My student Mattias De Wael, with guidance from Stefan Marr and myself, recently published a study on how the Java Fork/Join framework is being used in practice by developers. From the abstract:

The Fork/Join framework […] is part of the standard Java platform since version 7. Fork/Join is a high-level parallel programming model advocated to make parallelizing recursive divide-and-conquer algorithms particularly easy. While, in theory, Fork/Join is a simple and effective technique to expose parallelism in applications, it has not been investigated before whether and how the technique is applied in practice. We therefore performed an empirical study on a corpus of 120 open source Java projects that use the framework for roughly 362 different tasks. On the one hand, we confirm the frequent use of four best-practice patterns (from Doug Lea’s book) – Sequential Cutoff, Linked Subtasks, Leaf Tasks, and avoiding unnecessary forking – in actual projects. On the other hand, we also discovered three recurring anti-patterns that potentially limit parallel performance: sub-optimal use of Java collections when splitting tasks into subtasks as well as when merging the results of subtasks, and finally the inappropriate sharing of resources between tasks.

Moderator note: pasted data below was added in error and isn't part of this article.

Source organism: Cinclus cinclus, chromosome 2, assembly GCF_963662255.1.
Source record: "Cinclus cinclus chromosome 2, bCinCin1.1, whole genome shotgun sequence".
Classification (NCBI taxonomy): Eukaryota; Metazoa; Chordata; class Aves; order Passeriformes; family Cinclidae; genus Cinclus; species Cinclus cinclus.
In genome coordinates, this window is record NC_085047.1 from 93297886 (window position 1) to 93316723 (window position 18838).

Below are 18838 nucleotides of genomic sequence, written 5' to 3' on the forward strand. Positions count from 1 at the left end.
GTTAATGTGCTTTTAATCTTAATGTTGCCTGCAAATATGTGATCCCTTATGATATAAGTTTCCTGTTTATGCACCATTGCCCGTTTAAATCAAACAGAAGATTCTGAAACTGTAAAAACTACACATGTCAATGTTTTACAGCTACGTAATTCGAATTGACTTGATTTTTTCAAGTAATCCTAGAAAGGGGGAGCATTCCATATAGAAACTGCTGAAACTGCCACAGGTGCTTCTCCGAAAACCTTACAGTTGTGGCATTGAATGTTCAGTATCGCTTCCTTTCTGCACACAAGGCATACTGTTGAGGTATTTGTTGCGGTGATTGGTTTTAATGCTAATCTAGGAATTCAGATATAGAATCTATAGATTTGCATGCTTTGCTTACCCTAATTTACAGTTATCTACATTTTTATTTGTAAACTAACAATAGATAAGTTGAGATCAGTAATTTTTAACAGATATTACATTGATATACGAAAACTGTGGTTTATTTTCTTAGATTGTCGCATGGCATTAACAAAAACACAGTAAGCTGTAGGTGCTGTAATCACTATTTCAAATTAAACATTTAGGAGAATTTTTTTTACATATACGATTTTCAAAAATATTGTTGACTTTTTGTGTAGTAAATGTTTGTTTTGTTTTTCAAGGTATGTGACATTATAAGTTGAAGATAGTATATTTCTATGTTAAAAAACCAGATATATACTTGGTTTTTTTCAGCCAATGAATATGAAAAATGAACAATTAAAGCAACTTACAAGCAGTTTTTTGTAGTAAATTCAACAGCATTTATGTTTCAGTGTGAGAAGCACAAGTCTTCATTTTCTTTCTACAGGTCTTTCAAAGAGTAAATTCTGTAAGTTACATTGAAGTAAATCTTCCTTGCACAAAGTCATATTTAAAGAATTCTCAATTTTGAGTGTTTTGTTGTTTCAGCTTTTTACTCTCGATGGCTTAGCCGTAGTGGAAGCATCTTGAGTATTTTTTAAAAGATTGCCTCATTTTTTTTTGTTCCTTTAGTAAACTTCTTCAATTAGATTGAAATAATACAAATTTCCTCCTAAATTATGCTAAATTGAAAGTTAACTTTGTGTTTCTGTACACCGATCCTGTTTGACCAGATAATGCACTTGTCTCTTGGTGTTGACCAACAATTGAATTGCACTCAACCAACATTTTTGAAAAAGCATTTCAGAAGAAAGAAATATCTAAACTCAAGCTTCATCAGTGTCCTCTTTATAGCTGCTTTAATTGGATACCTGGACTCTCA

To me, the most interesting outcome was the observation that the Fork/Join API could benefit from the Java Collections API being extended with collections that can be efficiently split and merged. Often, developers choose suboptimal data structures, or suboptimal methods on existing data structures to do recursive splits/merges. Although perhaps that isn’t even necessary, as it turns out Java 8 Streams effectively cover typical use cases of Fork/Join such as parallel maps and reduces, without the developer having to manually split and merge the collection anymore. The paper has been accepted at PPPJ 2014. The original submission can be accessed here.